Just recently I wrote about how a software developer, who is security-aware, was spear-phished and almost fell victim to a Firefox 0-day exploit. Fortunately for him, he was using Google Chrome and not Firefox. Follow that link for more details about that story, but what both that story and this story share in common is a security checklist that both parties upheld.
With new software releases and developments, often times you’ll also see a changelog of some sort. Changelogs describe alterations new releases contain compared to prior versions. Reviewing these changelogs is important for many reasons, one of which is being aware of what’s changed and if there is a possibility of these changes affecting you and your product or company. So far so good, it makes sense: documenting changes is good and allows for fair disclosure of changes.
Now, this simple task that many can do, despite not fully understanding said changes and verbiage, allows for context to further research and collaborate with others in assessing potential impacts. However, this feat can also lead to the focal point of this blog: following breadcrumbs led to the discovery of a hijacked Ruby gem component named strong_password. Ruby is a programming language and a gem is a module or library of Ruby. strong_password is a Ruby gem that checks password strengths.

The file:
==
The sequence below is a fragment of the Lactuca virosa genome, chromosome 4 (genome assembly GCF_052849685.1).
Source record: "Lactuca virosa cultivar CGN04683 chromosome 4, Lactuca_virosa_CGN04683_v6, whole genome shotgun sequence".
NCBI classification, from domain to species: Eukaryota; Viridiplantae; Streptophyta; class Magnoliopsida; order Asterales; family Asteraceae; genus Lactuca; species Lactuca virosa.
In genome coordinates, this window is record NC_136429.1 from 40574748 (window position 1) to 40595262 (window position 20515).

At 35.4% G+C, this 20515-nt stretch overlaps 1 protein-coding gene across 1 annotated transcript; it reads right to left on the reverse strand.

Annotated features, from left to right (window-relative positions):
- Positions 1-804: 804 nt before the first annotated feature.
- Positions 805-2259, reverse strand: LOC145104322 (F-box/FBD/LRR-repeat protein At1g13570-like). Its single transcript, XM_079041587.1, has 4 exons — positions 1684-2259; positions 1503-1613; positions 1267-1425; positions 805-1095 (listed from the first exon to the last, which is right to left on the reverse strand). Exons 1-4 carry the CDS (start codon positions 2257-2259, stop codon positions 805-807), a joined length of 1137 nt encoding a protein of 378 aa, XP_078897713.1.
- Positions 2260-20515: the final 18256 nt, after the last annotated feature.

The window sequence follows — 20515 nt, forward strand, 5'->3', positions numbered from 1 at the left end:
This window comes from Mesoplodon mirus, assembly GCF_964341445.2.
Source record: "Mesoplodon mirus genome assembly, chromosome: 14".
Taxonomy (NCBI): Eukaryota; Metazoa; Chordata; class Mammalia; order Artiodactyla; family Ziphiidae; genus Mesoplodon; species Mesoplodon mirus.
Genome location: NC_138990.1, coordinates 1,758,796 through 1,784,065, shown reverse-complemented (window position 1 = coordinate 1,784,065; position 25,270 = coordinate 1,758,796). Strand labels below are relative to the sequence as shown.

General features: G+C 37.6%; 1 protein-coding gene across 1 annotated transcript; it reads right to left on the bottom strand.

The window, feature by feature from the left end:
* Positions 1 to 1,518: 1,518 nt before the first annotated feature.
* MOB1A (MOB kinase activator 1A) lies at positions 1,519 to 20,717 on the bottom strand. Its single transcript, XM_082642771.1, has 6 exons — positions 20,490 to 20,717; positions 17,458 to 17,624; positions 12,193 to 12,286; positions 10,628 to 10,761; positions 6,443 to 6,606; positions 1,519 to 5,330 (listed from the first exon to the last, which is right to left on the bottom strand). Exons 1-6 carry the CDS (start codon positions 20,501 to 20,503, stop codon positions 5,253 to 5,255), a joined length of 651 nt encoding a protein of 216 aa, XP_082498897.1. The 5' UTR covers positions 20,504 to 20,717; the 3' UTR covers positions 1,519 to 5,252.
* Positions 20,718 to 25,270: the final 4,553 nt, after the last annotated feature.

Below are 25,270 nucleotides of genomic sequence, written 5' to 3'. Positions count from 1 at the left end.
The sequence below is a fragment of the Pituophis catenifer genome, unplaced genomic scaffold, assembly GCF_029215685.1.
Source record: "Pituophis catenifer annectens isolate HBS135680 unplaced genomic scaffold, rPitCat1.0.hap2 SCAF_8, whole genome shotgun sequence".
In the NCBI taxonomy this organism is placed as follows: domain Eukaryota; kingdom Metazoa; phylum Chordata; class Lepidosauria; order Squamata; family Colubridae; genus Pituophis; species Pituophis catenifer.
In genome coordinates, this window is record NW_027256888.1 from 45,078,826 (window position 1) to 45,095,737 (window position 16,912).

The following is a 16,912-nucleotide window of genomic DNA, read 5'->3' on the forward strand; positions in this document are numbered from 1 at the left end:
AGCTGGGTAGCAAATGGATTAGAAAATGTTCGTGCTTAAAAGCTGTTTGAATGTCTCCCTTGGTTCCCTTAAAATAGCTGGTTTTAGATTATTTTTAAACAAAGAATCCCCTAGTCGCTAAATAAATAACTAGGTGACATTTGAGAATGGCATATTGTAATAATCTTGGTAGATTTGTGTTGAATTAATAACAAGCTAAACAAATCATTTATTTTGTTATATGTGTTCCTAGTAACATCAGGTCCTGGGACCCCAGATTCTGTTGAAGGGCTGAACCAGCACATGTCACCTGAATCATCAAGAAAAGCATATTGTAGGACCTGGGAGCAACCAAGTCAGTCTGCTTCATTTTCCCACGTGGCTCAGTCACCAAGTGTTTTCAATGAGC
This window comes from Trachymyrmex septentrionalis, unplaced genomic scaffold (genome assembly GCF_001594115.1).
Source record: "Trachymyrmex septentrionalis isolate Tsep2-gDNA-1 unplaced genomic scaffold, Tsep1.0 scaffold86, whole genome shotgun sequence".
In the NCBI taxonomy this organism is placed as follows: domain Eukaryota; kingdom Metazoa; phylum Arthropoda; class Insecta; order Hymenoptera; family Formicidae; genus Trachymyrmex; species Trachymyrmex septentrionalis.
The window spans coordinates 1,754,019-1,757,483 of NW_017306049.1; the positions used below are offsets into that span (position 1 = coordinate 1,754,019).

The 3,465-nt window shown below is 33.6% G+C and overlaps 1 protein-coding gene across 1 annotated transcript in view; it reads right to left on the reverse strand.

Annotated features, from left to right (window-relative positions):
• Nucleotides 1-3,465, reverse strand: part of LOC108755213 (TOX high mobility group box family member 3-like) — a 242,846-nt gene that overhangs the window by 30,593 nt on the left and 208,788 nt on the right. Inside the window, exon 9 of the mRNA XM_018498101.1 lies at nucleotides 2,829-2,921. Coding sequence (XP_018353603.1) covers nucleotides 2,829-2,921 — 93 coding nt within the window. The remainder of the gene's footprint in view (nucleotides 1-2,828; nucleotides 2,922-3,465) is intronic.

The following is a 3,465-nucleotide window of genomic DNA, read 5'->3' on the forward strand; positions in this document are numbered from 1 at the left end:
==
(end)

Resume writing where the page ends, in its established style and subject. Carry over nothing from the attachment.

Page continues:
In brief, this maliciously released Ruby gem “update” first tests if the strong_password gem is used in production. If so, and after a random amount of time, the code reaches out to a pastebin.com listing and retrieves a second payload. This second payload essentially silently opens a backdoor, allowing an attacker to remotely execute code. In addition, it also sends a list of infected URLs to a different domain.
This author’s due diligence led Ruby’s security team to further investigate, ending with the nefarious gem’s release being pulled. That said, if you use Ruby and are a user of the strong_password gem, update this right away. Consider internally investigating any possible infiltrations and intrusion detection logs. The gem was downloaded less than 600 times; I can only assume that those impacted are still conducting their investigations.
As for others not directly impacted by this, and to broaden this message to other readers, consider taking the same steps with future releases as well, for all software-based products. This includes Ruby and other programming languages, even the OS release note updates of varying hardware products.